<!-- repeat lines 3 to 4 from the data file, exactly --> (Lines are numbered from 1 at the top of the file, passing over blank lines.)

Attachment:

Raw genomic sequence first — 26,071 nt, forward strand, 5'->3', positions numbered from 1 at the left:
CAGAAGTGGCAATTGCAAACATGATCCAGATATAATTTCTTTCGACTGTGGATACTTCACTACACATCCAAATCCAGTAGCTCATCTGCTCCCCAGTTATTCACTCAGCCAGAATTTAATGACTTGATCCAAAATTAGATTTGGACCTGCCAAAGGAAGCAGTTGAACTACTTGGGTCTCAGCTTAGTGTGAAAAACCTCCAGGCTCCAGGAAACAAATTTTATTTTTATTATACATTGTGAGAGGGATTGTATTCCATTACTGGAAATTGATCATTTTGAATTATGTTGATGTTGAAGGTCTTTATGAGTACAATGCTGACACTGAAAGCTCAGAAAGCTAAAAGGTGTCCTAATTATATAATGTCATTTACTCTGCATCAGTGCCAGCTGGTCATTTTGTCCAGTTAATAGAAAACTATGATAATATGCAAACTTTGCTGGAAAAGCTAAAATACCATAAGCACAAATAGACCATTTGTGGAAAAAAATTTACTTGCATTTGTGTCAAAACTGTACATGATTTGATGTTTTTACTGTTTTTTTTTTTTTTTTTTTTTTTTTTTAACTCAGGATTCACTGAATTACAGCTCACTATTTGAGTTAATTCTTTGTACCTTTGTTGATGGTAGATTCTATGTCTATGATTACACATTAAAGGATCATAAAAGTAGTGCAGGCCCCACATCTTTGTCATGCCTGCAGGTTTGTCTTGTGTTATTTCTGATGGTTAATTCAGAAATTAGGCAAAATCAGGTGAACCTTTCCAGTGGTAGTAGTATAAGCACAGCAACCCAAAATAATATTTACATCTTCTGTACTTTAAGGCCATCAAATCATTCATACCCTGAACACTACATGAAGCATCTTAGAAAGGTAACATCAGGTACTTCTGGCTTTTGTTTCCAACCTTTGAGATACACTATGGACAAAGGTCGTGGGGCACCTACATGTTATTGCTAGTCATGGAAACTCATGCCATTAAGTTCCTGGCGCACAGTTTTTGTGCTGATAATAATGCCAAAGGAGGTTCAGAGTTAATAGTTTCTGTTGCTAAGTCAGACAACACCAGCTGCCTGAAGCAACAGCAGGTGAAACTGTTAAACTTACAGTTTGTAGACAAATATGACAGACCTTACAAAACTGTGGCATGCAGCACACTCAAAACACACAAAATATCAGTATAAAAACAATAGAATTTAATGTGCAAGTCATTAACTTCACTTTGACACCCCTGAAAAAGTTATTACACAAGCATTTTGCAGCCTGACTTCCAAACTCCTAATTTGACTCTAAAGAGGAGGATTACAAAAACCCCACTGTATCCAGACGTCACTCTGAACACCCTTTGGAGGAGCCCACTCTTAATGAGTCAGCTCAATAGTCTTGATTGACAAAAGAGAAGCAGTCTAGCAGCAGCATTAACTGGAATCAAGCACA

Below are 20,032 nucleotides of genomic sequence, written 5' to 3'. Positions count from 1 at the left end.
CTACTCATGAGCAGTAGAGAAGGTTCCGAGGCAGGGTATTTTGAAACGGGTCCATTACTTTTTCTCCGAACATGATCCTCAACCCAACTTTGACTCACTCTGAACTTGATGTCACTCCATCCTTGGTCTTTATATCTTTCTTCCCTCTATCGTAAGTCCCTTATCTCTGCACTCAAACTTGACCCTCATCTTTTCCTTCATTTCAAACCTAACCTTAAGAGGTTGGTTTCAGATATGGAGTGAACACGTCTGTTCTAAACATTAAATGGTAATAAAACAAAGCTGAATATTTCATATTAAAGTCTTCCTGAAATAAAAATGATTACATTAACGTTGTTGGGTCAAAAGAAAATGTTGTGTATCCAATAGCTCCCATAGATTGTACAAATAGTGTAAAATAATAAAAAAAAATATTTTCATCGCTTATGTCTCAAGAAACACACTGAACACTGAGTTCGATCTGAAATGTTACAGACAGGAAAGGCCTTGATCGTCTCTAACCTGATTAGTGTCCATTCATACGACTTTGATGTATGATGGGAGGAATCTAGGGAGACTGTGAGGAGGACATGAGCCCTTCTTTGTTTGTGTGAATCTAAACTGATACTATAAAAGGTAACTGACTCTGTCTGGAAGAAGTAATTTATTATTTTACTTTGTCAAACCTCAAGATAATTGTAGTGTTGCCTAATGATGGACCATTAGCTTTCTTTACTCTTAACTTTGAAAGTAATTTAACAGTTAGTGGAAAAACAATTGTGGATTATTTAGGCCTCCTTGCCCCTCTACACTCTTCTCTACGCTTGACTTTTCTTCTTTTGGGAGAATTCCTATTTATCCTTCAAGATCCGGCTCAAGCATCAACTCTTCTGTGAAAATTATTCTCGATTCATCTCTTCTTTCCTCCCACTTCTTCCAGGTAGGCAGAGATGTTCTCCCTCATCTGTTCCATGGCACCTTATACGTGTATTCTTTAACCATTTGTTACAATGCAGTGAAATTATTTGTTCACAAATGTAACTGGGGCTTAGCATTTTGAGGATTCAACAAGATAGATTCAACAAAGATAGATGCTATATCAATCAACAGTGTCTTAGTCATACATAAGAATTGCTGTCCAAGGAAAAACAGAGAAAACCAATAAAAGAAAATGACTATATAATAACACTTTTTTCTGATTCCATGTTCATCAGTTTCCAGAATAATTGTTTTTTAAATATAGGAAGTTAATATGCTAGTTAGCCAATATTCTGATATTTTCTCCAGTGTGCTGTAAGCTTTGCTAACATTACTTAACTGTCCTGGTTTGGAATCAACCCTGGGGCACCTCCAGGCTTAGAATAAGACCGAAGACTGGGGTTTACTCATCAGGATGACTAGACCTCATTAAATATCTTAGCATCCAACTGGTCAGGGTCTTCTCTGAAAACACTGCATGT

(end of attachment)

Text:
Below are 20,032 nucleotides of genomic sequence, written 5' to 3'. Positions count from 1 at the left end.
CTACTCATGAGCAGTAGAGAAGGTTCCGAGGCAGGGTATTTTGAAACGGGTCCATTACTTTTTCTCCGAACATGATCCTCAACCCAACTTTGACTCACTCTGAACTTGATGTCACTCCATCCTTGGTCTTTATATCTTTCTTCCCTCTATCGTAAGTCCCTTATCTCTGCACTCAAACTTGACCCTCATCTTTTCCTTCATTTCAAACCTAACCTTAAGAGGTTGGTTTCAGATATGGAGTGAACACGTCTGTTCTAAACATTAAATGGTAATAAAACAAAGCTGAATATTTCATATTAAAGTCTTCCTGAAATAAAAATGATTACATTAACGTTGTTGGGTCAAAAGAAAATGTTGTGTATCCAATAGCTCCCATAGATTGTACAAATAGTGTAAAATAATAAAAAAAAATATTTTCATCGCTTATGTCTCAAGAAACACACTGAACACTGAGTTCGATCTGAAATGTTACAGACAGGAAAGGCCTTGATCGTCTCTAACCTGATTAGTGTCCATTCATACGACTTTGATGTATGATGGGAGGAATCTAGGGAGACTGTGAGGAGGACATGAGCCCTTCTTTGTTTGTGTGAATCTAAACTGATACTATAAAAGGTAACTGACTCTGTCTGGAAGAAGTAATTTATTATTTTACTTTGTCAAACCTCAAGATAATTGTAGTGTTGCCTAATGATGGACCATTAGCTTTCTTTACTCTTAACTTTGAAAGTAATTTAACAGTTAGTGGAAAAACAATTGTGGATTATTTAGGCCTCCTTGCCCCTCTACACTCTTCTCTACGCTTGACTTTTCTTCTTTTGGGAGAATTCCTATTTATCCTTCAAGATCCGGCTCAAGCATCAACTCTTCTGTGAAAATTATTCTCGATTCATCTCTTCTTTCCTCCCACTTCTTCCAGGTAGGCAGAGATGTTCTCCCTCATCTGTTCCATGGCACCTTATACGTGTATTCTTTAACCATTTGTTACAATGCAGTGAAATTATTTGTTCACAAATGTAACTGGGGCTTAGCATTTTGAGGATTCAACAAGATAGATTCAACAAAGATAGATGCTATATCAATCAACAGTGTCTTAGTCATACATAAGAATTGCTGTCCAAGGAAAAACAGAGAAAACCAATAAAAGAAAATGACTATATAATAACACTTTTTTCTGATTCCATGTTCATCAGTTTCCAGAATAATTGTTTTTTAAATATAGGAAGTTAATATGCTAGTTAGCCAATATTCTGATATTTTCTCCAGTGTGCTGTAAGCTTTGCTAACATTACTTAACTGTCCTGGTTTGGAATCAACCCTGGGGCACCTCCAGGCTTAGAATAAGACCGAAGACTGGGGTTTACTCATCAGGATGACTAGACCTCATTAAATATCTTAGCATCCAACTGGTCAGGGTCTTCTCTGAAAACACTGCATGT